The first week or so following Rod’s death, I was surrounded by family and friends. We told stories, we laughed and cried; we were all grieving together and supporting one another. No one had to ask how I was because they were there - they just knew.
It wasn’t long before traveling family and friends went home, and I left the country (only a week after his service) on a trip we were supposed to go on together. By the time I got back, it was only 10 days til Christmas, and my local friends were in full holiday swing.
The holidays came and went, and a new year was ushered in. People got back to their lives and their routines. They no longer 'just knew' how I was doing, so they simply started to ask, “How are you?”
Before I go any further, I want to say that I totally understand that I am not the center of anyone else’s world, and it's not anyone else's responsibility to take care of me. Many folks did check in on me fairly regularly at first, and several continued to stay in my world beyond that. I wouldn’t have made it without them, and I am filled with gratitude for their love and efforts to care for me in those early weeks and months.
But I gotta tell ya … “How are you doing?” was the question from hell in those early days and months.
Here’s what went through my head in that awkward silence between its asking and my responding:
First, there was the sarcastic answer: “My husband’s dead. How do you think I’m doing?” Of course, this response was never vocalized because it was not deserved (and, well, it was just rude). I realized that the person asking was coming from a place of genuine concern, and had no clue how else to start a conversation or gage how said conversation might proceed.
Next came a whole slew of questions of my own … all in my head.
Do you mean how am I doing … emotionally, in my grieving process?
Are you looking for a report of my grief to see how I'm coming along? Is there some standard you will measure my answer up against to determine whether or not you should be worried about me? What will you do if my answer isn't 'right'? Well, I’m still grieving. Does that help?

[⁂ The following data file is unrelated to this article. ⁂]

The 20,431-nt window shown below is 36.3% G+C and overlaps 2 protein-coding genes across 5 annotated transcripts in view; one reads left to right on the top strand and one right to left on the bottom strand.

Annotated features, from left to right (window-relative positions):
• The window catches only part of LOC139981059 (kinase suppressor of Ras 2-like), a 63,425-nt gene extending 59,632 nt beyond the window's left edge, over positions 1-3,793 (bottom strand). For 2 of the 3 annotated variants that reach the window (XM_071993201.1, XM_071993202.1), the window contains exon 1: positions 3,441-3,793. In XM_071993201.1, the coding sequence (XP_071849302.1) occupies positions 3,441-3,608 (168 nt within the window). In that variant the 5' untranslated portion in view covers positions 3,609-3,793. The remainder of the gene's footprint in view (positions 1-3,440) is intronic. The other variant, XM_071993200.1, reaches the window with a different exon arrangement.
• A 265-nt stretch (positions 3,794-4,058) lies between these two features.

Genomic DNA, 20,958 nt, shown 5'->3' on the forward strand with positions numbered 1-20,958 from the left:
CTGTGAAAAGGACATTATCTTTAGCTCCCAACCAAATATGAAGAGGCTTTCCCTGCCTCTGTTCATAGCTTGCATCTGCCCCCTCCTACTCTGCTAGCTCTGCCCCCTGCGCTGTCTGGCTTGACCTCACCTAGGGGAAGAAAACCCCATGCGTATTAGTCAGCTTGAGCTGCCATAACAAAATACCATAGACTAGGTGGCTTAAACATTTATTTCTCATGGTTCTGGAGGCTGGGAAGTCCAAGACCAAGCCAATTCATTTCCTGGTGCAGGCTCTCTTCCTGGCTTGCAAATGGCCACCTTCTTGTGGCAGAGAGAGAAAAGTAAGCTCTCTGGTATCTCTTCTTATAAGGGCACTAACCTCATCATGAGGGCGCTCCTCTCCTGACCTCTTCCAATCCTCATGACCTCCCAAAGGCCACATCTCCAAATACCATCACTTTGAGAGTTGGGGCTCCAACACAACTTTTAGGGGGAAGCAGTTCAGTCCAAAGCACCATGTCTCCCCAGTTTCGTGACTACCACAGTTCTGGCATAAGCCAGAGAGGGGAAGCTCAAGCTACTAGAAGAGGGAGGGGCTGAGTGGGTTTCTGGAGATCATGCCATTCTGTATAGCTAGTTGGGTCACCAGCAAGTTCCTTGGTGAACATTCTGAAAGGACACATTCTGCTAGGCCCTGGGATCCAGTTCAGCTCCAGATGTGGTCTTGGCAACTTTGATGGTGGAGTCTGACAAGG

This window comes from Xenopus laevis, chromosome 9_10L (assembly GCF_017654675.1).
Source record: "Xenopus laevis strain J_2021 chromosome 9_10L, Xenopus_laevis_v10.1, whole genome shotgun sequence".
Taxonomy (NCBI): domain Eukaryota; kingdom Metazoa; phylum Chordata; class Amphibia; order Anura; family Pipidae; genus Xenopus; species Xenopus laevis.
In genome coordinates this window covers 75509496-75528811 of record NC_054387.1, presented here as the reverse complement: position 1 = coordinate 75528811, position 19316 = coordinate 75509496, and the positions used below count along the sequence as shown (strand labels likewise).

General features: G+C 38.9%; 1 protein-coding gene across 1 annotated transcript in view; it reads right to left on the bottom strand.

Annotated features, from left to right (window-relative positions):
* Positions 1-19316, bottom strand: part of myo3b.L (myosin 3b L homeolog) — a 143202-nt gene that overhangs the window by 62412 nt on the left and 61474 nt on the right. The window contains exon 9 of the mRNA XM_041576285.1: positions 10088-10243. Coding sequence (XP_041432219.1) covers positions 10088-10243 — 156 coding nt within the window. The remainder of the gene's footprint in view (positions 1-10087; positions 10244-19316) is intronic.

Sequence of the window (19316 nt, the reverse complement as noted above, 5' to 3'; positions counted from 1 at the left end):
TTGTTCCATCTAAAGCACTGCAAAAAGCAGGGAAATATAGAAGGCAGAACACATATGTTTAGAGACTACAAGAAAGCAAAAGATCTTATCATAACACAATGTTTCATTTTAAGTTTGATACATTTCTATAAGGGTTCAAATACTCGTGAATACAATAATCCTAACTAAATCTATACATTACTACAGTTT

Do you mean how am I doing … physically; like if I’m sleeping well (or at all) or eating (at all)?
Well, I’m dressed. I don’t hear my tummy growling, so I must have eaten something recently. And I’m standing here, listening to you ask me *that* question. So you could say I’m functioning. How well I’m functioning - how I am managing the getting dressed and showing up parts - is a different question altogether. Is that the one you were asking - how am I functioning?
Do you mean how am I doing … financially?
Since it is socially impolite to ask anyone about their money situation even in the best of times, I can probably conclude that this is not the question they had in mind. But if you were genuinely concerned about my financial well-being, seeing as how my main source of income has suddenly stopped, I’m sure I’d have a story to tell.
Do you mean how am I doing … practically, as in the day to day operations of running a home? Hmm … this one could take a minute. You see, I’m no longer in the habit of assessing my surroundings - home maintenance or supplies, oil change on my car, etc. I’m just trying to remember to brush my teeth and feed the dog, so I’m not sure I even have an answer to this particular question.
By this time, the awkward silence and blank stare had become uncomfortable, so I had to decide which interpretation of this question I was going to answer.
So began another rabbit trail in my head.
What’s my relationship with the asker? How long have we known each other? Are we the backdoor/pajamas kind of friends, or do we have polite exchanges at weekly events or other social gatherings?
What is our current venue? Are we having lunch so we have time to explore a real answer, or at least figure out which question you are actually asking? Or is it after church when we’ve all got 15 minutes after the service to get the kids and talk to everyone we haven’t seen in a week?
What’s my emotional state right now? Are my emotions just under the surface, looking for an excuse to burst out of my face, or am I having a more stable day ... or moment?
Yeah, it was that complicated. And usually ended with
“I’m fine, thanks.”
Moving forward, not moving on.